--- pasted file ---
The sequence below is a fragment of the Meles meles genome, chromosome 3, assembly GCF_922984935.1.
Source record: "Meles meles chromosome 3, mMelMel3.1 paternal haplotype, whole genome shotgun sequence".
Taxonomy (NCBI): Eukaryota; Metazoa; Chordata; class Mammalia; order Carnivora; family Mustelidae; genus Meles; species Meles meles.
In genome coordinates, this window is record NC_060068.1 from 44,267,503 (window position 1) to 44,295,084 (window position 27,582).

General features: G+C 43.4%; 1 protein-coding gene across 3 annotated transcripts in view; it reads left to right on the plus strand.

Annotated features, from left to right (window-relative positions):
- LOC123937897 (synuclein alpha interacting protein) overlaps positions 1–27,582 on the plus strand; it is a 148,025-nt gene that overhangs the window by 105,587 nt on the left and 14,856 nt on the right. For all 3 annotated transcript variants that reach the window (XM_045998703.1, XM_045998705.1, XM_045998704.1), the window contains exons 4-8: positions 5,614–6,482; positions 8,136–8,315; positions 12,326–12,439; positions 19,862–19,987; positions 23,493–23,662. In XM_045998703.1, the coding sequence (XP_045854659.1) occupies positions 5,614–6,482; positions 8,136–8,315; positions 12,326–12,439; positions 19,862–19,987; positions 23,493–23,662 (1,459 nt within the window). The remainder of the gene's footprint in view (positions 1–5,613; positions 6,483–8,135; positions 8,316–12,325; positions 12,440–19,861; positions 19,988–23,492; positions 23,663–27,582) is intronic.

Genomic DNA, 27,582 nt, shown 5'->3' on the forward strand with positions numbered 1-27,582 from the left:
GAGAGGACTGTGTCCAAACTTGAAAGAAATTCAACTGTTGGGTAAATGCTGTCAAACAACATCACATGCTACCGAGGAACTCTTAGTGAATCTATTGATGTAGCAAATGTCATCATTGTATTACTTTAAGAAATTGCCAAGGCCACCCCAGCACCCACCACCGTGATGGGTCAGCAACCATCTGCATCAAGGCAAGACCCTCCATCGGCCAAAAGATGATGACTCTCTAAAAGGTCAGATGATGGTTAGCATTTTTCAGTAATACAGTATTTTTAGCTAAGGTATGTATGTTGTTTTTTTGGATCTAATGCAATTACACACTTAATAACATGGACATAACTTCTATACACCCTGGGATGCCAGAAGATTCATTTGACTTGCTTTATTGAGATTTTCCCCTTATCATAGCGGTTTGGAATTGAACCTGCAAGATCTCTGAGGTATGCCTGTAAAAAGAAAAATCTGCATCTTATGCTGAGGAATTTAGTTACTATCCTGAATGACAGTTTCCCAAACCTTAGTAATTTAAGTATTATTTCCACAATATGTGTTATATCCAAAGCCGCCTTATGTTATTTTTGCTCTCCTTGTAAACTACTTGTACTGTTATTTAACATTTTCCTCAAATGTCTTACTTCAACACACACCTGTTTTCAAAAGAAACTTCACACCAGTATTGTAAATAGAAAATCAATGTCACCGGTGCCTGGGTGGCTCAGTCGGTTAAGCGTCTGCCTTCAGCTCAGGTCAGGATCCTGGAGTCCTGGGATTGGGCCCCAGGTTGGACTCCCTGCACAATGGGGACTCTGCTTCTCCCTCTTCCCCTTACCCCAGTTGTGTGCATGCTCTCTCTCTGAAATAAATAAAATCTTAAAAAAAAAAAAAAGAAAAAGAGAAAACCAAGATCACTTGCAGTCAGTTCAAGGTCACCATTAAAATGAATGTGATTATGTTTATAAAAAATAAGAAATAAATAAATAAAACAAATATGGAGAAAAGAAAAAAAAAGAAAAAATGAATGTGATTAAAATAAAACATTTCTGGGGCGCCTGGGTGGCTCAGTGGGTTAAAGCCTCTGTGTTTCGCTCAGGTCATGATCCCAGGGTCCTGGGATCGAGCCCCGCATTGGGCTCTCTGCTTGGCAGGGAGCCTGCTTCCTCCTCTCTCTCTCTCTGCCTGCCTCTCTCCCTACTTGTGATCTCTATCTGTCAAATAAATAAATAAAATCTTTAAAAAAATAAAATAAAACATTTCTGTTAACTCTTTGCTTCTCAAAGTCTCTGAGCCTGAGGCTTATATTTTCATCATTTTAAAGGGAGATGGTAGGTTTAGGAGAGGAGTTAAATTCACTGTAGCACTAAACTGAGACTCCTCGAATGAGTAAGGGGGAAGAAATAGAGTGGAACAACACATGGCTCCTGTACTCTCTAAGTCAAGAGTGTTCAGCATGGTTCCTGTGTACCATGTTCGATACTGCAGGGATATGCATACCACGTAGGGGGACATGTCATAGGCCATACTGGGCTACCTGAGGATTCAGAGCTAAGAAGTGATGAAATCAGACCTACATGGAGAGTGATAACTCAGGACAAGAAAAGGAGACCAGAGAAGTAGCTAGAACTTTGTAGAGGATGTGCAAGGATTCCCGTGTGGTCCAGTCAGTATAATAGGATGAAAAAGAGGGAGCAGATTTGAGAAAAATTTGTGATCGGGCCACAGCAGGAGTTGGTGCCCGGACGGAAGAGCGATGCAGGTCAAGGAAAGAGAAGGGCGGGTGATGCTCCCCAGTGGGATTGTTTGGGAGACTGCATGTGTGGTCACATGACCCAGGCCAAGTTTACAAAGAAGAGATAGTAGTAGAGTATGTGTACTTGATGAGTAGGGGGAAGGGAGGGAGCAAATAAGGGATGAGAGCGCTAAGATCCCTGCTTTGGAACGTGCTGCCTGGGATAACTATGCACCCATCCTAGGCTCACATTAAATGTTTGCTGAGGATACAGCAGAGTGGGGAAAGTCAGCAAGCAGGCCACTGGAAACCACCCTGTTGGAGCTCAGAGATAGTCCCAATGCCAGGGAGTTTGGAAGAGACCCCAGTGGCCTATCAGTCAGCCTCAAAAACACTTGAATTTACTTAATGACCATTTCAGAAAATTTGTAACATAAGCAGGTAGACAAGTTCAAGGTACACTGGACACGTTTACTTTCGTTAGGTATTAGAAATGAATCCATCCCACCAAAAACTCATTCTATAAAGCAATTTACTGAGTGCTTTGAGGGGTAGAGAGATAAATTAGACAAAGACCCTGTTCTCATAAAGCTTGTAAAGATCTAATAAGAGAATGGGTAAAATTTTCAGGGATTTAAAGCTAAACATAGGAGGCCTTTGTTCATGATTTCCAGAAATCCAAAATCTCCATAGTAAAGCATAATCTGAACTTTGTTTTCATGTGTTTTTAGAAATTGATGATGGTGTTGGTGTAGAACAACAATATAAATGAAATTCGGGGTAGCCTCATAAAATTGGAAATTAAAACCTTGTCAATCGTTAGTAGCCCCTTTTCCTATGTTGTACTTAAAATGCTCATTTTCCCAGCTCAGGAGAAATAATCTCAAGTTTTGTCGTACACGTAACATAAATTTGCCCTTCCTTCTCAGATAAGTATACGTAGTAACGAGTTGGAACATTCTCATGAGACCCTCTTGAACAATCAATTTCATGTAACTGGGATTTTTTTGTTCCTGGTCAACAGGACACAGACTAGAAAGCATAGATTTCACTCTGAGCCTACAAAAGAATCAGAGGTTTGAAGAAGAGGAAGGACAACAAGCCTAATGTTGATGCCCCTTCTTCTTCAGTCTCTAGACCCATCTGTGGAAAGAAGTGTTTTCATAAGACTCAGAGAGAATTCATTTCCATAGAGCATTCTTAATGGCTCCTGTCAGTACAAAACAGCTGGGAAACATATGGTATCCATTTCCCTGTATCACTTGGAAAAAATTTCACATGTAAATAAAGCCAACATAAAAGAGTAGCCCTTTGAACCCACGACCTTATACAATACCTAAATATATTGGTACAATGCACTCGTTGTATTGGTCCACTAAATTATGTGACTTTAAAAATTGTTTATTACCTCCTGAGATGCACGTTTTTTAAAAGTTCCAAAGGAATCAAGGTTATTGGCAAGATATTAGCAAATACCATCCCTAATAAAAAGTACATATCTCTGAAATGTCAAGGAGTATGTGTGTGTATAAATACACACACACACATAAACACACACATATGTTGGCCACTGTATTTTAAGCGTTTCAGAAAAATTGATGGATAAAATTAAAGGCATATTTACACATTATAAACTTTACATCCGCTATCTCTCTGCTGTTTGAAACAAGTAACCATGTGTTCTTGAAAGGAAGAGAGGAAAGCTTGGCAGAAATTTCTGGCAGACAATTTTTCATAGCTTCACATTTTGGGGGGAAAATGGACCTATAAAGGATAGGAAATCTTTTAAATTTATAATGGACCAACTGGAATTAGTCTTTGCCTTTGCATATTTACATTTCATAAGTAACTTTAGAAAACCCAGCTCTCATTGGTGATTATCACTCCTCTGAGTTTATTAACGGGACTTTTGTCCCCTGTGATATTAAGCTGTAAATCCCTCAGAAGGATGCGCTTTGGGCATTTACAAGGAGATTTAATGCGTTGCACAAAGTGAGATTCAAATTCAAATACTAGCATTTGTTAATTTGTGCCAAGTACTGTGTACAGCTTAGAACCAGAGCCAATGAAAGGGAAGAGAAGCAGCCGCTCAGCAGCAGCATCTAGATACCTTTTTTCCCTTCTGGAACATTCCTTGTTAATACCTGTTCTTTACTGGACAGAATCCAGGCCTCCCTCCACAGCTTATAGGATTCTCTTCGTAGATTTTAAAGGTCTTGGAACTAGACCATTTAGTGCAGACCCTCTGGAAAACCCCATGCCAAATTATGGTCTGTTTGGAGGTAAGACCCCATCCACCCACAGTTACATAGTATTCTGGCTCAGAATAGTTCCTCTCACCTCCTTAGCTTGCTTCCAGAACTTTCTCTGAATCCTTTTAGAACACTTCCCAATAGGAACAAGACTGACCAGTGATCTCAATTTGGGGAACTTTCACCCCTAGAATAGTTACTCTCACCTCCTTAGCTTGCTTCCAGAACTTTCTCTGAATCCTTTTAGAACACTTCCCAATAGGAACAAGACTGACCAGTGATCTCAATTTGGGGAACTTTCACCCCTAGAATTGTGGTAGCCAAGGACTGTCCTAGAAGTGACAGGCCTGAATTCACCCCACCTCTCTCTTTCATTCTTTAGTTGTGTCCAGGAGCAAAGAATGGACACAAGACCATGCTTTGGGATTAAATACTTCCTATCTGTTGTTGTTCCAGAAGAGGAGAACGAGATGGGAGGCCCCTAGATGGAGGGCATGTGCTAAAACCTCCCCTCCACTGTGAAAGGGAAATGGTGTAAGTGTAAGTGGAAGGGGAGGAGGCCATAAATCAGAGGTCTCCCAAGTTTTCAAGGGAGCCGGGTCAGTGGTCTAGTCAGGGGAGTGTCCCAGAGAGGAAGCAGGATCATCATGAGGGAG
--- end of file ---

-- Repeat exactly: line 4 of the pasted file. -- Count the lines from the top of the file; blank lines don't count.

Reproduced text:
In genome coordinates, this window is record NC_060068.1 from 44,267,503 (window position 1) to 44,295,084 (window position 27,582).